Thirty years ago this summer, I went off to Europe for the first time. My homestay with a Belgian family was meant to help me speak French better – conjugating French verbs in high school had not done much to make the language a real communication tool. But while this family spoke multiple languages, including French, Flemish was in fact their daily mode of communication. Hence they waited for me to initiate French conversation…and waited…and waited.

Seriously, my teenage self did learn to speak some French that summer. More memorable, however, was the introduction to Europe. The sights, sounds, smells, tastes, and ways of life were deliciously intriguing, albeit new and strange. The family resided in Antwerp, a wonderful medieval city on the Scheldt River. I remember the impressive cathedrals, the picturesque architecture of guild halls, the amazing home and art of Peter Paul Rubens, the curious combo of French fries and mayonnaise, the stunning Belgian waffles piled high with strawberries, powdered sugar and real whipped cream – and the fact that so much was older than old.

After touring around Belgium – Brugges with its charming canals was a favorite, the older daughter took me on a whirlwind visit of London followed by several days in Paris. I said hello – bonjour – to the Mona Lisa for the first time, took a ride on the Bâteaux Mouches, wondered why the Orsay train station wasn’t in livable condition, zipped up the stairs to the top of the Tour Eiffel, found out French dressing was actually vinaigrette, and frankly, was overwhelmed by all the people speaking real français. Then we met up with the rest of the family and drove down to Spain – all the way with no AC! – for a relaxing couple of weeks at their vacation home near Valencia. I didn’t learn Spanish there but I did try the best paella on the planet.

This summer, I find myself living in northern Europe again while my husband works in Germany. It’s made me a bit nostalgic for that first visit all those years ago – maybe it’s the northern light and architecture.  Although quite a lot has changed in Europe since then – big wind farms are now a fact of life – there is still so much that makes it a fascinating place. I’ve put together some musings on various cultural topics below – you could also call this a travel guide of sorts…with a decidedly French slant!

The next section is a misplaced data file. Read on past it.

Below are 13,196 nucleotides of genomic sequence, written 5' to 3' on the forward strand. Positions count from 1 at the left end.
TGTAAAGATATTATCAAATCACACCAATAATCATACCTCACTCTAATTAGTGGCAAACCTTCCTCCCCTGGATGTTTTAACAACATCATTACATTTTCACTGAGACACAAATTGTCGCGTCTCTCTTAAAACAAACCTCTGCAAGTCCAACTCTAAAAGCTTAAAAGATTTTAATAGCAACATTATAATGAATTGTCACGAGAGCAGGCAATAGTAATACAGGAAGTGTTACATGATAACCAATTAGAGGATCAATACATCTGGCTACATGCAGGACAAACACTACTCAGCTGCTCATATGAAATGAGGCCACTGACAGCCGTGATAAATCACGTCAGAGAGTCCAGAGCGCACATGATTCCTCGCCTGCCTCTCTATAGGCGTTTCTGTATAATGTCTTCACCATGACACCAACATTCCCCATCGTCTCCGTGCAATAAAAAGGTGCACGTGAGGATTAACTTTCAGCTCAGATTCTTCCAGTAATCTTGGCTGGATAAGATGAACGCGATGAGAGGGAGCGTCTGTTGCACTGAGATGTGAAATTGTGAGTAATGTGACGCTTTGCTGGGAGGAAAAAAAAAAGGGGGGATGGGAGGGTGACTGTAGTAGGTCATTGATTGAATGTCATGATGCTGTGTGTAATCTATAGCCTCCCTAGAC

Smoking – Everyone in Europe smoked then. And despite recent laws banning smoking inside public places, it seems like most Europeans still smoke. It is a bit startling since you can go for long periods in the U.S. and never see or smell a cigarette. In France, I watch French people get up between dinner courses in restaurants to go outside for a puff; then they return to their table to finish their meal. And when you walk down the sidewalk in Paris, you have to avoid both doggie droppings – this has always been the case – and now clouds of cigarette smoke as well. Here in Germany, there are cigarette machines by bus stops – I kid you not. Maybe the theory is that when you get bored waiting for the bus, you can always light up?!

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An ashtray outside a Parisian restaurant

BeveragesBeer and wine are as great as ever in Europe. And generally inexpensive. You can find nice bottles of everyday wine – white, red or rosé – at the supermarket for just a few euros. I love Provence rosés in summer and stock up on great ones for less than five euros a bottle. On the other hand, Coke and other soft drinks are expensive, often costing more than wine. And when you go to a French cocktail party or art opening or have aperitifs before dinner at someone’s home, the beverage choices will usually be wine, mineral water and fruit juices, no cokes in sight.

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Drinkable Bordeaux reds for next to nothing at a Paris supermarket

Electricity – Electric power continues to be exorbitantly expensive in Europe. I read a recent report that electricity in Germany costs 2.5 times what it does in the U.S. To economize, many hotels in Europe put their room and hallway lights on timers so you have to reset them to keep the lights on. Parisian apartment buildings do this with their hallway and stairwell lighting. And I remember that my Parisian friend Anne always kept her apartment dim during day preferring, she said, natural light. Looking back on it, I think she kept the lights off to keep her electric bill manageable.

Natural Light – Speaking of light, the differences in natural light between the U.S. and Europe can always be a bit unnerving. European summers mean long light days since it is so far north. Here in Germany at the moment, it gets light – and the birds start singing! – at 4am. And it doesn’t get dark until about 10:30pm. You need good light-blocking curtains to get a decent night’s sleep. Similarly in winter, Paris gets dark about 4:30pm and stays that way until about 8:30am the next day. Getting up early for work or school December through February can be a challenge when the sun rises assez tard (rather late).